Thomas G. Benedek’s article discusses the history of gold therapy as a way to treat patients with pulmonary tuberculosis- that is, how it was introduced, the various clinical studies, and why it was eventually abandoned as a treatment. Benedek’s thesis he attempts to support is that the history of gold therapy illustrates chronic problems found in both historical and medical research. He examines the ways gold therapy was popularized despite the known risks and unsuccessful experiments.
This study takes place between 1912 and 1943 and is mainly set in Europe. Benedek writes this historical study on how gold therapy, despite negative experimental findings, became popularized as a treatment. The author leads one to believe it is the result of desperation for a cure for this highly prevalent and lethal disease. At the time of its introduction in the nineteenth century, tuberculosis lacked a medically proven treatment and was killing many people. The introduction of gold compounds as treatments for tuberculosis can be attributed to Robert Koch. In 1890 respectively, Koch had found that gold cyanide was effective in fighting against M. tuberculosis, the bacteria causing tuberculosis, in laboratory cultures. However, when experimentally infecting animals with the disease and treating them with the gold cyanide, the results were not successful. By the mid-1920s, the treatment of pulmonary tuberculosis with gold compounds became popularized by Danish physicians, who based their treatments on the work of Paul Ehrlich and his theories of anti-microbial drug effects, all while disregarding the negative experimental results by Koch. The risk of lethal toxicity from the gold compounds was eventually enough to outweigh the potential therapeutic benefits, and gold therapy was abandoned.
There are a few main points Benedek hopes to impart on the reader. One is that this study on gold therapy demonstrates that even though clinical trials influence the interpretation of experimental evidence negatively, research is still ongoing and there will always be hope for answers. Second, the article describes an example of the struggle and interpretation of experimental results and actual clinical experience and how that can lead to potential failures in treating patients. Lastly, Benedek shows a piece in the puzzle of how experimental design was being developed to analysis and find a treatment for a chronic ailment (Benedek 2004). All of these point show how the history of gold therapy influenced and progressed medical research.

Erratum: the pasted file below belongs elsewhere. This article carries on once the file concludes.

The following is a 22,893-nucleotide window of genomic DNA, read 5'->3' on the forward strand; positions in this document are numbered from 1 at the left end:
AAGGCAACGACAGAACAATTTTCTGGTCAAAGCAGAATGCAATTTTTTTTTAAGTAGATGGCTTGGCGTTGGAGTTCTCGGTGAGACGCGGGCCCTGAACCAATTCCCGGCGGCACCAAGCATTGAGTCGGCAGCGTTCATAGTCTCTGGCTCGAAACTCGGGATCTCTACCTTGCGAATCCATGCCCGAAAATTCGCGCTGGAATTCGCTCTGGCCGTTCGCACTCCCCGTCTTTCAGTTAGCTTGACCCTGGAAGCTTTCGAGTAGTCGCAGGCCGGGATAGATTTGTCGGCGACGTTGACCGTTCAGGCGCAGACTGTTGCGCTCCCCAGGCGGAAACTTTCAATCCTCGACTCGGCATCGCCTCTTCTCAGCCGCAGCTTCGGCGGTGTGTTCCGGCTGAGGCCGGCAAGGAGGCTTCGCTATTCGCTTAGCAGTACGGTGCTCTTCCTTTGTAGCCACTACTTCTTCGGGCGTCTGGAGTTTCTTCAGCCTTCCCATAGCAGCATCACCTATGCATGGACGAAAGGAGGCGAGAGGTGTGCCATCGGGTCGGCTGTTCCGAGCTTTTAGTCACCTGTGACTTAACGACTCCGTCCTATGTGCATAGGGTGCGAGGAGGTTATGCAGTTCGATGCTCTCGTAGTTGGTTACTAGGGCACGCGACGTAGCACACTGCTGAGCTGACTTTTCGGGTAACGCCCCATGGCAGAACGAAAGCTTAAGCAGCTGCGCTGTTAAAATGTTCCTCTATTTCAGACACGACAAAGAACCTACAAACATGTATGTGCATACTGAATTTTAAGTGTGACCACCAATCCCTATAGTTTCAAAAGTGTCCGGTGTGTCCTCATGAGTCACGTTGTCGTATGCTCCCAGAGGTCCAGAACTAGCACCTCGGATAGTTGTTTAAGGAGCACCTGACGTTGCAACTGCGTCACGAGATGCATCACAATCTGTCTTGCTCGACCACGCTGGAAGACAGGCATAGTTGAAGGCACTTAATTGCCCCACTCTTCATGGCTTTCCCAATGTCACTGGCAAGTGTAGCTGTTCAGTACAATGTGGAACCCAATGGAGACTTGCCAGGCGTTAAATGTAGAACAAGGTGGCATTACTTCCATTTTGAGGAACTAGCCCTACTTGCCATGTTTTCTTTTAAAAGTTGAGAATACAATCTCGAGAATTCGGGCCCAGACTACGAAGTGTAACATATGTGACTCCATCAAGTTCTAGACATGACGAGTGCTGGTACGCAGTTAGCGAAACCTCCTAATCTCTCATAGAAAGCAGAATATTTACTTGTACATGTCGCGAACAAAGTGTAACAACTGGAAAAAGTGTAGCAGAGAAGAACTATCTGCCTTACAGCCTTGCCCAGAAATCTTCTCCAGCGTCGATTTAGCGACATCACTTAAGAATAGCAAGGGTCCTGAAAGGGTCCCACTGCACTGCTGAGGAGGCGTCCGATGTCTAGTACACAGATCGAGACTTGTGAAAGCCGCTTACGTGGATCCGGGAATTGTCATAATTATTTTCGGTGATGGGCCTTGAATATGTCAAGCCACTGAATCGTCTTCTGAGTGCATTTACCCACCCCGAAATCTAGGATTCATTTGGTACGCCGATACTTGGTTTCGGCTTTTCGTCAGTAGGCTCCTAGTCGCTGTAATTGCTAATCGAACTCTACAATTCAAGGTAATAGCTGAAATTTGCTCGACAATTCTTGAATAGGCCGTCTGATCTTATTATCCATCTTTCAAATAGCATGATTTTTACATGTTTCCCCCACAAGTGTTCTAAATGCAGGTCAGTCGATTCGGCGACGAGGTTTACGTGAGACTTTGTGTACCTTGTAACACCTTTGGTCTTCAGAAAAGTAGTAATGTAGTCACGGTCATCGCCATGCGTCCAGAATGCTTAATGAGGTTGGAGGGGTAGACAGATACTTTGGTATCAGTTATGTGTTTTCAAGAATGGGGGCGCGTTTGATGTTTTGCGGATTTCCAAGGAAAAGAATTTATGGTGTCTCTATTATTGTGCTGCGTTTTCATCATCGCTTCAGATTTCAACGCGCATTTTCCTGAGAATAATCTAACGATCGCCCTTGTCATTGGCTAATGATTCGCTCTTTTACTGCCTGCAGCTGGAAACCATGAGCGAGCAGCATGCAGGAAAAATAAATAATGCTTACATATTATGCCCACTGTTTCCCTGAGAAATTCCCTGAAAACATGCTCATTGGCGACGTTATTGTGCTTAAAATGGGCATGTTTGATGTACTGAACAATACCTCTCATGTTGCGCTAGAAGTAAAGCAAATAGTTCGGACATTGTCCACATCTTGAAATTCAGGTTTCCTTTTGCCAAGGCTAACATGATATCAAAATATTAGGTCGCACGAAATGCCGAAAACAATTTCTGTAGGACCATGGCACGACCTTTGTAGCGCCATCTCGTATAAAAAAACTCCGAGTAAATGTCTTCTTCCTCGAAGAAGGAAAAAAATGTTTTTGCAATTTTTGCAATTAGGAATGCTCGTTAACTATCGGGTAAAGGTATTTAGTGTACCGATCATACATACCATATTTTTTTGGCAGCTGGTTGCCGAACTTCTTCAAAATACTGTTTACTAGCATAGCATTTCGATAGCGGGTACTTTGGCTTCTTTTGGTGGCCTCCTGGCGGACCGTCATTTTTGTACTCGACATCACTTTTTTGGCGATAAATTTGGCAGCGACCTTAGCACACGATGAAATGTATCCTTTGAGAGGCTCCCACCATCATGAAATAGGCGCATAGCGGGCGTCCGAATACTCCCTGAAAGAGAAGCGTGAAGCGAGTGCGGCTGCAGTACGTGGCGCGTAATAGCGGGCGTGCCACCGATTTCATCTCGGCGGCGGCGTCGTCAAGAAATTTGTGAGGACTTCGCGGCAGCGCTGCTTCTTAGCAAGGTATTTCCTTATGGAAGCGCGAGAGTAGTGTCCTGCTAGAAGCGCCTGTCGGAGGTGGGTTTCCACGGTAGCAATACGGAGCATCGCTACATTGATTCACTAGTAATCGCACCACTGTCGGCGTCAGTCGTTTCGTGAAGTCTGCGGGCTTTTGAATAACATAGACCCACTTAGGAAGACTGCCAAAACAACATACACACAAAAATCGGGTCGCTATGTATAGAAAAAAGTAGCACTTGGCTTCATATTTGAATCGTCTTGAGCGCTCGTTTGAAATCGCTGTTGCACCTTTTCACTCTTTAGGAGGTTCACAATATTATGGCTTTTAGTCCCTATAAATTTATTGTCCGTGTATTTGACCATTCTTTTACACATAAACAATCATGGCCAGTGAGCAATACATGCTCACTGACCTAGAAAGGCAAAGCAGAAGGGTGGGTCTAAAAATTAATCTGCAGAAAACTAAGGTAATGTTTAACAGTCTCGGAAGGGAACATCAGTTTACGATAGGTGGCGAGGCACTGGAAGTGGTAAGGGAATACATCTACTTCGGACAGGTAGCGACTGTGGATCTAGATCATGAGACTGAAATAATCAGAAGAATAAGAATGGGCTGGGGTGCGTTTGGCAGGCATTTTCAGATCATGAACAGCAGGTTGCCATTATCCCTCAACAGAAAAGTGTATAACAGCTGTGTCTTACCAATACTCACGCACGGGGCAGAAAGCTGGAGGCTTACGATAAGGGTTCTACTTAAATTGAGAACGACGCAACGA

The author of this article, Thomas G. Benedek, earned a medical degree and specialized in rheumatology. Today, Benedek is a retired rheumatologist and holds a professorship in the Department of Medicine at the University of Pittsburgh School of Medicine, while also retaining a position as an adjunct professor of history at the University of Pittsburgh. Benedek also held the position as a past president of the American Association for the History of Medicine. As a doctor and professor of history, Benedek has a good deal of authority in writing this paper from both a medical perspective and a historical one. Many of his sources are from scientific and medical journals, from recent times and several dating back to the nineteenth century. He included a lot of primary sources such as experimental studies and lectures, most of which are from the nineteenth and twentieth centuries. Benedek also used sources from different countries that were written in a foreign language. The range in sources used for this article aided Benedek’s telling of the history of gold therapy, as well as its influence on the history of medicine in general.
Thomas G. Benedek. “The History of Gold Therapy for Tuberculosis.” Journal of the History of Medicine and Allied Sciences 59, no. 1 (2004): 50-89.
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